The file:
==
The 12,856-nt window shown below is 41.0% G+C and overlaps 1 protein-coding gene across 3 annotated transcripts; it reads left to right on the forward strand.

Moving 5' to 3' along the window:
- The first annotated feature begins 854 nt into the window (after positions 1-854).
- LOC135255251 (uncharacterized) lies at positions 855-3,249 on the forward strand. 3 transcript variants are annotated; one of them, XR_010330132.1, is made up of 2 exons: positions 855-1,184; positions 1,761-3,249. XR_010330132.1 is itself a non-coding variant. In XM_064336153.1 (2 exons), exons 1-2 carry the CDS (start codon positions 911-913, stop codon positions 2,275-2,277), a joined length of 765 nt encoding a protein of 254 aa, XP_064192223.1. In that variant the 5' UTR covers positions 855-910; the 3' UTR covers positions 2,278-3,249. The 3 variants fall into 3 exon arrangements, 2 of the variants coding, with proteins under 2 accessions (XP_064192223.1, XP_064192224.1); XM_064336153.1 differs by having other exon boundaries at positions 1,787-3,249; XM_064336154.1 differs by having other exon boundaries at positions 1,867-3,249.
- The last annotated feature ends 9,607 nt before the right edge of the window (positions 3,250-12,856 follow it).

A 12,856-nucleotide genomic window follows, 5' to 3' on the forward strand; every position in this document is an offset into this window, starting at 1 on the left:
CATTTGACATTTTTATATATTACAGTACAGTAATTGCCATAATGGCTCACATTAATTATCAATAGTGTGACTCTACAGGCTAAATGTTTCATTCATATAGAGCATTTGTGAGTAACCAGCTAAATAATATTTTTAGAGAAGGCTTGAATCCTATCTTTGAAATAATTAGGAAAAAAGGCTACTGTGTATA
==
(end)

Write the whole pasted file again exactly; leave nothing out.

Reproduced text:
The 12,856-nt window shown below is 41.0% G+C and overlaps 1 protein-coding gene across 3 annotated transcripts; it reads left to right on the forward strand.

Moving 5' to 3' along the window:
- The first annotated feature begins 854 nt into the window (after positions 1-854).
- LOC135255251 (uncharacterized) lies at positions 855-3,249 on the forward strand. 3 transcript variants are annotated; one of them, XR_010330132.1, is made up of 2 exons: positions 855-1,184; positions 1,761-3,249. XR_010330132.1 is itself a non-coding variant. In XM_064336153.1 (2 exons), exons 1-2 carry the CDS (start codon positions 911-913, stop codon positions 2,275-2,277), a joined length of 765 nt encoding a protein of 254 aa, XP_064192223.1. In that variant the 5' UTR covers positions 855-910; the 3' UTR covers positions 2,278-3,249. The 3 variants fall into 3 exon arrangements, 2 of the variants coding, with proteins under 2 accessions (XP_064192223.1, XP_064192224.1); XM_064336153.1 differs by having other exon boundaries at positions 1,787-3,249; XM_064336154.1 differs by having other exon boundaries at positions 1,867-3,249.
- The last annotated feature ends 9,607 nt before the right edge of the window (positions 3,250-12,856 follow it).

A 12,856-nucleotide genomic window follows, 5' to 3' on the forward strand; every position in this document is an offset into this window, starting at 1 on the left:
CATTTGACATTTTTATATATTACAGTACAGTAATTGCCATAATGGCTCACATTAATTATCAATAGTGTGACTCTACAGGCTAAATGTTTCATTCATATAGAGCATTTGTGAGTAACCAGCTAAATAATATTTTTAGAGAAGGCTTGAATCCTATCTTTGAAATAATTAGGAAAAAAGGCTACTGTGTATA